The dignity of his person is calculated to secure the esteem due from offenders to him as the Mediator. If pardon be dispensed in such a manner as is not calculated to secure honor and esteem, for the person who is the medium of conveying it, and through him, for the throne which originated it, the pardon will be prejudicial to the public good. It is, therefore, wise to grant pardon through some person whose rank and character are calculated to secure honor and respect. The Father thought so in the appointment of his Son as Mediator, and said, "They will reverence MY SON." Had the Son been a mere man, we would have esteemed him, something as we esteem the writers of the scriptures, or the ministers of the gospel, and others, who have been the means of conveying to us the knowledge of the truth. But is this the esteem which the apostles expressed towards the person of Christ ? Is such esteem at all adequate to that which the scriptures demand from us towards Christ? Is such a system in any wise akin to "honoring the Son even as we honor the Father?" Even a greater esteem than that which is due to apostles and ministers, is deserved and warranted by the disinterestedness of his condescension, by the amiableness of his mission, and by the magnitude of the blessings which he has procured but, the DIVINITY of his person tends to secure an esteem that will count all things but loss for his excellency, that will exult in him with joy unspeakable and full of glory, that will cast every crown at his feet, that will love him as "all in all." It is his claim to such esteem that can alone fully justify the awful and tremendous anathema, which is denounced against those who do not love him.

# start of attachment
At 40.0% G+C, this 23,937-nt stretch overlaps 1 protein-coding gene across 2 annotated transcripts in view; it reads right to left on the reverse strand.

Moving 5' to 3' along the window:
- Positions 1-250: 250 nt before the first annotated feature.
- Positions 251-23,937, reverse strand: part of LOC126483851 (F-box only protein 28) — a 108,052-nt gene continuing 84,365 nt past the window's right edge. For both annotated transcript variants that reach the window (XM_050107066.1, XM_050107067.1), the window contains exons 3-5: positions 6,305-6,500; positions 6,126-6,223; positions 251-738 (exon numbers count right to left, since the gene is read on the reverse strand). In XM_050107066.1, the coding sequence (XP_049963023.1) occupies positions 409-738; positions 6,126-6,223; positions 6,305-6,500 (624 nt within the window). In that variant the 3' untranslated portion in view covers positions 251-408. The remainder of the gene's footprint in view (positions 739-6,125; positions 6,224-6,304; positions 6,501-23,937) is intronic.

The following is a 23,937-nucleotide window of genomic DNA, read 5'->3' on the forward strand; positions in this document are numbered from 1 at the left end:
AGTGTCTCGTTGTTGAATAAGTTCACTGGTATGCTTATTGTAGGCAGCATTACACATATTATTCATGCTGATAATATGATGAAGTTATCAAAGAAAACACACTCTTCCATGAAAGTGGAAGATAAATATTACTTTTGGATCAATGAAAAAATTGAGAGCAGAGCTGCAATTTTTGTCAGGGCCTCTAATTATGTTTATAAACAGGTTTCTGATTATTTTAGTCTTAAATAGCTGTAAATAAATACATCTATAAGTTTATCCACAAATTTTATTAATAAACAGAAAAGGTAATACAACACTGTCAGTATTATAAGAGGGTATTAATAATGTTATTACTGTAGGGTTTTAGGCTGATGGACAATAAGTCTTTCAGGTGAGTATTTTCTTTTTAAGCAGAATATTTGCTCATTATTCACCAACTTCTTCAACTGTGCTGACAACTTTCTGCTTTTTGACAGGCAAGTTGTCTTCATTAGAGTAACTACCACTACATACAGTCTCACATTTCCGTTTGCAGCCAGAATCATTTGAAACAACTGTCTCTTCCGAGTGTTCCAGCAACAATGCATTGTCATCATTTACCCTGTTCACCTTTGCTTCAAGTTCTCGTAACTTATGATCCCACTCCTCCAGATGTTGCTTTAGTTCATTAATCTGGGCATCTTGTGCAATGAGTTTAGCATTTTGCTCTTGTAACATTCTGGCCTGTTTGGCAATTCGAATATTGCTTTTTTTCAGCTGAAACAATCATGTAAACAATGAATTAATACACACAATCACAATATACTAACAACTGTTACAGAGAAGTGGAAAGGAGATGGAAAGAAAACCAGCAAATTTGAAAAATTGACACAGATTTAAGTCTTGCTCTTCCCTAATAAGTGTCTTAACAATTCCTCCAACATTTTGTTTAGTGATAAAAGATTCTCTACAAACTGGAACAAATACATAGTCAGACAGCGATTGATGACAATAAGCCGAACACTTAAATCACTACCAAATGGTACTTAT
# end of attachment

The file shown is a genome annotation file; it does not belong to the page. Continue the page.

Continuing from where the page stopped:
Above all, the Godhead of the Son unites in one person and in one administration the honors of the Mediator with those of the Governor, and blends the interests of the Saviour with those of the Lawgiver. He doe's not exalt the Mediator by sinking the Governor. He never gives salvation in a manner that is calculated to beget low sentiments of his legislative character.